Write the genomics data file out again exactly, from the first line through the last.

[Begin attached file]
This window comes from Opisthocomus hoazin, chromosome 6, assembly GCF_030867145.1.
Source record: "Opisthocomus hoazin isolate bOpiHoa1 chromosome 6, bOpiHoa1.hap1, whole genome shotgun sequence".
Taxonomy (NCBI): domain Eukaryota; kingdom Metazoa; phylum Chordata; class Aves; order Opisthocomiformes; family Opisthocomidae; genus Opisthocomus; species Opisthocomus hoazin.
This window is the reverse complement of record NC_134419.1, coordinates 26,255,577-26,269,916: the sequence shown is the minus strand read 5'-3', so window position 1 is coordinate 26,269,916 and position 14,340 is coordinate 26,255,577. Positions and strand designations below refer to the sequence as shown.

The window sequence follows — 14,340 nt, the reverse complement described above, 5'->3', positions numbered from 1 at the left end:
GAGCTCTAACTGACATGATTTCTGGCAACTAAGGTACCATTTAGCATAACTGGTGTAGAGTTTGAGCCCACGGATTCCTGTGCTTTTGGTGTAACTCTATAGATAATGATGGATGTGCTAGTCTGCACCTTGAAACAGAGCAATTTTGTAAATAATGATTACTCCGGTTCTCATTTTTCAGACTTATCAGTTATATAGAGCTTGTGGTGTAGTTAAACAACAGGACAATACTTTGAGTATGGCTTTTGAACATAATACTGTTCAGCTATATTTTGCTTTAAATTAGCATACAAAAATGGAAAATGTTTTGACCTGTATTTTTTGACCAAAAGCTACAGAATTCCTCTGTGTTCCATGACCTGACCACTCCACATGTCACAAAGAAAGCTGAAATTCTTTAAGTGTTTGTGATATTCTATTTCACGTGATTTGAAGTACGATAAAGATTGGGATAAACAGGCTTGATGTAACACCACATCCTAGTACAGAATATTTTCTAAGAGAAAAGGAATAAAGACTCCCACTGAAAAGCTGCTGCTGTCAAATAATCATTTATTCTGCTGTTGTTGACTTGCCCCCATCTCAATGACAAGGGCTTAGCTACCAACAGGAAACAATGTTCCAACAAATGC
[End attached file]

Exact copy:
This window comes from Opisthocomus hoazin, chromosome 6, assembly GCF_030867145.1.
Source record: "Opisthocomus hoazin isolate bOpiHoa1 chromosome 6, bOpiHoa1.hap1, whole genome shotgun sequence".
Taxonomy (NCBI): domain Eukaryota; kingdom Metazoa; phylum Chordata; class Aves; order Opisthocomiformes; family Opisthocomidae; genus Opisthocomus; species Opisthocomus hoazin.
This window is the reverse complement of record NC_134419.1, coordinates 26,255,577-26,269,916: the sequence shown is the minus strand read 5'-3', so window position 1 is coordinate 26,269,916 and position 14,340 is coordinate 26,255,577. Positions and strand designations below refer to the sequence as shown.

The window sequence follows — 14,340 nt, the reverse complement described above, 5'->3', positions numbered from 1 at the left end:
GAGCTCTAACTGACATGATTTCTGGCAACTAAGGTACCATTTAGCATAACTGGTGTAGAGTTTGAGCCCACGGATTCCTGTGCTTTTGGTGTAACTCTATAGATAATGATGGATGTGCTAGTCTGCACCTTGAAACAGAGCAATTTTGTAAATAATGATTACTCCGGTTCTCATTTTTCAGACTTATCAGTTATATAGAGCTTGTGGTGTAGTTAAACAACAGGACAATACTTTGAGTATGGCTTTTGAACATAATACTGTTCAGCTATATTTTGCTTTAAATTAGCATACAAAAATGGAAAATGTTTTGACCTGTATTTTTTGACCAAAAGCTACAGAATTCCTCTGTGTTCCATGACCTGACCACTCCACATGTCACAAAGAAAGCTGAAATTCTTTAAGTGTTTGTGATATTCTATTTCACGTGATTTGAAGTACGATAAAGATTGGGATAAACAGGCTTGATGTAACACCACATCCTAGTACAGAATATTTTCTAAGAGAAAAGGAATAAAGACTCCCACTGAAAAGCTGCTGCTGTCAAATAATCATTTATTCTGCTGTTGTTGACTTGCCCCCATCTCAATGACAAGGGCTTAGCTACCAACAGGAAACAATGTTCCAACAAATGC